# The probability of a random variable being larger than a sequence of random values

Suppose we have a fixed, known, $n$, and each $x_1 \ldots x_n$ is a random number generated uniformly over $[0,1]$. What is the probability that $x_n$ is the largest value in the sequence?

• It is unclear how you define $X_m$: is $x_1$ always part of it for instance? Commented Jan 10, 2015 at 21:44
• Yep, $x_i \in X_m$ iff $\forall j < i \cdot x_i > x_j$, so $x_1$ is in the sequence trivially. Commented Jan 10, 2015 at 22:05
• Do you mean with the value of $x_{m-1}$ known, or with $x_{m-1}$ unknown? Is $n$ also known? (e.g. let's say my sequence was $(0.61,0.23,0.92)$, so $X_2=(0.61,0.92)$; do I only know $m=2$, do I know that $m=2$ and $n=3$, or do I know $x_2=0.93$?) Is this connected with some subject? Commented Jan 11, 2015 at 0:21
• Easy: The probability that the largest of $n$ i.i.d observations is in specific position $i$ is clearly $1/n$ (since it has equal chance to be in any position); that still applies when $i=n$. Commented Jan 11, 2015 at 4:38
• @Glen_b's comment is the best answer here because it generalizes to complicated situations the other answers cannot handle. For instance, when all the $x_i$ are independent with any common underlying distribution and $f$ is any measurable function of $n-1$ variables, then $\Pr(x_i \gt f(x_1,\ldots,x_{i-1},x_{i+1},\ldots,x_{n}))$ does not depend on $i$, by exactly the same reasoning. In the present case $f=\max$. The nature of $f$ and the continuity of the uniform distribution assure that all $n$ of these events are (almost surely) mutually exclusive, immediately giving the $1/n$ result.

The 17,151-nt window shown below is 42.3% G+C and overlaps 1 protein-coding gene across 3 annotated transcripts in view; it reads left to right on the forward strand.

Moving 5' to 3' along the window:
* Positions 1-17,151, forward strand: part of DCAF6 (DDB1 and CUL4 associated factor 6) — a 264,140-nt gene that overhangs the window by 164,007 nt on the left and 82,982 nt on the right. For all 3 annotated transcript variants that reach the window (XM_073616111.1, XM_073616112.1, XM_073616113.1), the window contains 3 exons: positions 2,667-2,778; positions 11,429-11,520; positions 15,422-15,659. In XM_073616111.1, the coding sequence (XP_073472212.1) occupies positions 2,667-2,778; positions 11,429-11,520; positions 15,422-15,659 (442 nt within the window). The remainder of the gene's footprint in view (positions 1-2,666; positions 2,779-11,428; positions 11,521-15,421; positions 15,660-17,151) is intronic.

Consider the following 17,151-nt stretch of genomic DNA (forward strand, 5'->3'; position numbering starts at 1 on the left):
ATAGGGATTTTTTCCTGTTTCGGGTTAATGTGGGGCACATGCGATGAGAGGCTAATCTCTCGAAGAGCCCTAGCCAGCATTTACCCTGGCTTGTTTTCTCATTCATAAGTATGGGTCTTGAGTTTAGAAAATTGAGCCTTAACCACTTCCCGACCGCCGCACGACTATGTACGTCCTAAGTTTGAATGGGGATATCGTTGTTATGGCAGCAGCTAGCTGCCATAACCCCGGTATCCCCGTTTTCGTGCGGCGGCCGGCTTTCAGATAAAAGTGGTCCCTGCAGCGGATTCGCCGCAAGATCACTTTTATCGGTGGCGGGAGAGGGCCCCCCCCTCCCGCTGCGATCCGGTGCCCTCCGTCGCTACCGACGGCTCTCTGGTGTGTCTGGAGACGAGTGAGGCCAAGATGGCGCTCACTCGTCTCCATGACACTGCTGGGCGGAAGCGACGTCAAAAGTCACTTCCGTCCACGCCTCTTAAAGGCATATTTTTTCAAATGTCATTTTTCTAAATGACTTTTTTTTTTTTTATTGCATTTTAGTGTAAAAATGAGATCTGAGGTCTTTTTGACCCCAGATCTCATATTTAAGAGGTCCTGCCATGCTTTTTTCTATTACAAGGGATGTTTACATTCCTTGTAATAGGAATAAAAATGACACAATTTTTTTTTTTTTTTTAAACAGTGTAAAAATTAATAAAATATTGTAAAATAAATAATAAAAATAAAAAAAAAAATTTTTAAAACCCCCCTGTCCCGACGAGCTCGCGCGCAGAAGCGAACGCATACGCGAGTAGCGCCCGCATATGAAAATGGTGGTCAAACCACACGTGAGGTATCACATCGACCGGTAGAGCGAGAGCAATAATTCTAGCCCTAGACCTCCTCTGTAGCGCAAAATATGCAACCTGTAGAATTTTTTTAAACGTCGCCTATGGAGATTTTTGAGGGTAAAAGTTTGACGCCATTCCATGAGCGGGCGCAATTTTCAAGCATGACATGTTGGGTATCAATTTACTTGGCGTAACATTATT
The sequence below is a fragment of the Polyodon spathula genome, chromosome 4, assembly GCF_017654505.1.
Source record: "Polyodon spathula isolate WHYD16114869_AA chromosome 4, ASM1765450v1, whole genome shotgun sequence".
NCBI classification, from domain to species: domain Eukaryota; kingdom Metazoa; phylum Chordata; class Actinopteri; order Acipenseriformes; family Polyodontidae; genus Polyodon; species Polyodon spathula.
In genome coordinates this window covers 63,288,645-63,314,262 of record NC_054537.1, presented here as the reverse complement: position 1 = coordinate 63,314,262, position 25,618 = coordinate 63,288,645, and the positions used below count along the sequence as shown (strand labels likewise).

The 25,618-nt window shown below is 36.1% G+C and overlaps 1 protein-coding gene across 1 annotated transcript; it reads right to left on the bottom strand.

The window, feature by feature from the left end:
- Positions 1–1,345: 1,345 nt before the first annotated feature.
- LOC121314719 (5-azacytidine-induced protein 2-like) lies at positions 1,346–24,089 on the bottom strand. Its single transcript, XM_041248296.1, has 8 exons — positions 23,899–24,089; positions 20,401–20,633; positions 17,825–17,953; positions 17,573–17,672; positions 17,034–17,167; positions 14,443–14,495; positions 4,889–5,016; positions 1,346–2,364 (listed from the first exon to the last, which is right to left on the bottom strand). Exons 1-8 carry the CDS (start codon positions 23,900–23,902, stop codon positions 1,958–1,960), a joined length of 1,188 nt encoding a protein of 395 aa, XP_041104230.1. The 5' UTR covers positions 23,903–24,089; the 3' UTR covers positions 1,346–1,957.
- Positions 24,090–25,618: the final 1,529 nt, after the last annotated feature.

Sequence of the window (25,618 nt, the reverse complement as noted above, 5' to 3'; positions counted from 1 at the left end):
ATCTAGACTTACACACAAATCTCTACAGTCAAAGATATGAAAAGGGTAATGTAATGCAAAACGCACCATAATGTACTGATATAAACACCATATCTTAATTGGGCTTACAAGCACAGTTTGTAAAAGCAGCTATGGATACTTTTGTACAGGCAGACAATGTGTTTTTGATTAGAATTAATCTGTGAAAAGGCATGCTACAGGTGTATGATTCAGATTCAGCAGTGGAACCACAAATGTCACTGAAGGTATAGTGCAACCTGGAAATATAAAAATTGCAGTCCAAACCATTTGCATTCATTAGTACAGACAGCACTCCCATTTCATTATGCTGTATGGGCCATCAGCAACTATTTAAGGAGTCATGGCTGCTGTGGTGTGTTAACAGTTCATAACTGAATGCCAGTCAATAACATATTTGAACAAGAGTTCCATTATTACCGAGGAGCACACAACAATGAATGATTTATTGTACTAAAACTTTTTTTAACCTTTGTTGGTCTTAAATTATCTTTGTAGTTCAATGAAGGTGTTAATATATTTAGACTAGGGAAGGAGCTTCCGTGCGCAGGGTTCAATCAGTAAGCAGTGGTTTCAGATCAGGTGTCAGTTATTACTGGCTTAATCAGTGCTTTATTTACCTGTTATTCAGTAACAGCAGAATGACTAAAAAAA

– whuber
Commented Jan 15, 2015 at 22:04

Uppercase $X$ denotes random variables, lowercase $x$ denotes realizations of random variables.

If the realization of the sequence is known up to $n-1$, then we know what the value of the maximum is up to then, say $x_{(n-1)}$. Then we want the probability

$$\Pr\big(X_n > x_{(n-1)}) = 1-x_{(n-1)}$$

If we don't know the actual realizations, then the probability we are after is the probability of the difference of two independent random variables:

$$\Pr\big(X_n > X_{(n-1)} \big) = \Pr\big(X_{(n-1)} -X_n \leq 0 \big)$$

(since we have continuous RVs the appearance of weak inequality to conform with standard expressions is neutral to the results).